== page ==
Live review: Neck Deep, Glasgow Barrowlands

Fourth time’s the charm for Neck Deep as they finally roll their All Distortions Are Intentional tour into Glasgow…

Live review: Neck Deep, Glasgow Barrowlands
Sam Law
Elliott Ingham

Even by 2022's outrageous bait-and-switch standards, Neck Deep have been waiting a hell of a long time to take the stage at the Glasgow Barrowlands this evening. Originally scheduled for September 2020, pushed to spring 2021, then to January 2022, then on by another month, their All Distortions Are Intentional tour has finally made it to the stage at the fourth attempt.

"It's been a minute," grins frontman Ben Barlow a couple of songs into the evening’s chaos. "After years of pushing this shit back, we're here! What an honour it is to be in this wonderful city, at this legendary venue, in front of you beautiful people."

Safe to say, it's been worth the wait.

Another odd consequence of the 23-month shutdown is that a band like Edinburgh quartet Happydaze are able to open this gaping space on what's introduced as only their sixth ever gig. Born from the exact same school of sugar-rush pop-punk revivalism as the headliners, though, and with months of lockdown refinement under their belts, they're quick to win the room over, with nuggets like Go Wrong and the poignantly-titled Missing Out easily hitting their mark.

Leeds hardcore heroes Higher Power are less of an obvious fit, as the meaty riffs of Seamless and the more abrasive edges of Shedding Skin catch many punters unawares. With vocalist Jimmy Wizard stubbornly unwilling to allow the swelling crowd to stand still, the dizzying Staring At The Sun and a bludgeon-heavy Can't Relate (dedicated to the "mosh-pit freaks") see the dancefloor swirl into action. And, brilliantly, by box-fresh, arena-sized closer Fall From Grace, they've made believers out of all but the most timid souls in attendance.

It's a great spot for Wargasm to pick up. The London-based duo's brand of schizoid art-punk mightn't be to everyone's taste, but you can't fault their energy as Milkie Way and a shirtless Sam Matlock rampage through a raucous Rage All Over and into Salma Hayek, with live guitarist, drummer and sample specialist providing a juddering sonic backdrop. Riffing on everyone from Guns N' Roses, The Prodigy and N.E.R.D. to Dirty Harry and The Terminator, their set does occasionally feel like a roughly stitched pop-cultural patchwork, leaning a little too hard in second-hand cool. As bodies start spilling over the barricade for Your Patron Saints, the brilliantly-titled Drilldo gets even the doubters smirking, and Backyard Bastards invokes a chaotic melee. Their apparent mission to evoke a strong emotional response at any cost is duly accomplished.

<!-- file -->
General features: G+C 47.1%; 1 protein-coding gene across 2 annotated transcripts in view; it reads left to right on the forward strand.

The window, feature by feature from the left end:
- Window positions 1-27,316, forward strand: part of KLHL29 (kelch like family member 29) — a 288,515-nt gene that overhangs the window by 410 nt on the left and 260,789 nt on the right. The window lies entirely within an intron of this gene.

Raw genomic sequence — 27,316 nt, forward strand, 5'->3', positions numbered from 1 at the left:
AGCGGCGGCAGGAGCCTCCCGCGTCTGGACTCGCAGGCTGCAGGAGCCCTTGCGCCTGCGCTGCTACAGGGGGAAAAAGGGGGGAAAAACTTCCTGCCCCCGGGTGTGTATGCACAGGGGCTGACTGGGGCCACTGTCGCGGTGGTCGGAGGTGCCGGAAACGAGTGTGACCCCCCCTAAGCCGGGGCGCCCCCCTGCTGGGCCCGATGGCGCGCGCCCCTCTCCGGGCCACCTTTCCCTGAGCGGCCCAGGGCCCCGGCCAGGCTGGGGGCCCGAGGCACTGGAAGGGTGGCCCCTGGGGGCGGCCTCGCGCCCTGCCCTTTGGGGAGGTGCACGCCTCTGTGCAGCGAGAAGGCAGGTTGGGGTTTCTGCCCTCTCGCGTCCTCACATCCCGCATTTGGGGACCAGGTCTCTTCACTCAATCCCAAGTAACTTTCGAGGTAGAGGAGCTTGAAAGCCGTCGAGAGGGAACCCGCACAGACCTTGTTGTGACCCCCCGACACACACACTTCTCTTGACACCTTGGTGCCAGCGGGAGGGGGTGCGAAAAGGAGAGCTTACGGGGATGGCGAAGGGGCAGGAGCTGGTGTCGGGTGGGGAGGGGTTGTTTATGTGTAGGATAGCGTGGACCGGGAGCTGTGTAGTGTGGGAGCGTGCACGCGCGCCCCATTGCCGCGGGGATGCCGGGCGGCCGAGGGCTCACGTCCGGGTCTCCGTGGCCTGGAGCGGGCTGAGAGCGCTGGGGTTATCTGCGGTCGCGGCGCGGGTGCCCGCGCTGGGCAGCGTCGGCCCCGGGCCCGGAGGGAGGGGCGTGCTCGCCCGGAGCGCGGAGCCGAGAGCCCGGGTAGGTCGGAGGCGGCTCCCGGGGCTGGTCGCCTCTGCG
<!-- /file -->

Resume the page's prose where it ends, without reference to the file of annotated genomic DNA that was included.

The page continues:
From the moment the lights come up on Neck Deep's "bedroom" set, though – complete with couch, coffee-table, twin-size mattress and memorabilia cabinet – it's clear they're leaving everyone in the dirt.

The opening salvo of Sonderland, Lowlife and Motion Sickness sees the room explode, with a bouquet of roses slung at the stage, only six days late for Valentine’s. A frantically politicised Citizens Of Earth pulsates with big "fuck Tory energy". Knowingly cheesy love song When You Know gets the Barras' famous sprung dancefloor bouncing. What Did You Expect is a raucous celebration of ND's upcoming 10th birthday as a band. Sick Joke is a poignant reminder that they “will always be here for you".

And so it goes. T-shirt cannons sporadically fling merch deep into the audience. Tracks like lesser-spotted standalone single She's A God, A Part Of Me and Pushing Daisies pound with simple pop-punk purity. Even the absence of drummer Dani Washington doesn't damp the atmosphere as longtime drum-tech Matt Powles ably filling in. By the time we get to the arms-aloft encore of Gold Steps and In Bloom, there's not a frowning face in the house.

COVID might've held them up, but there's no stopping Neck Deep.

Neck Deep are on tour across the UK until February 26.

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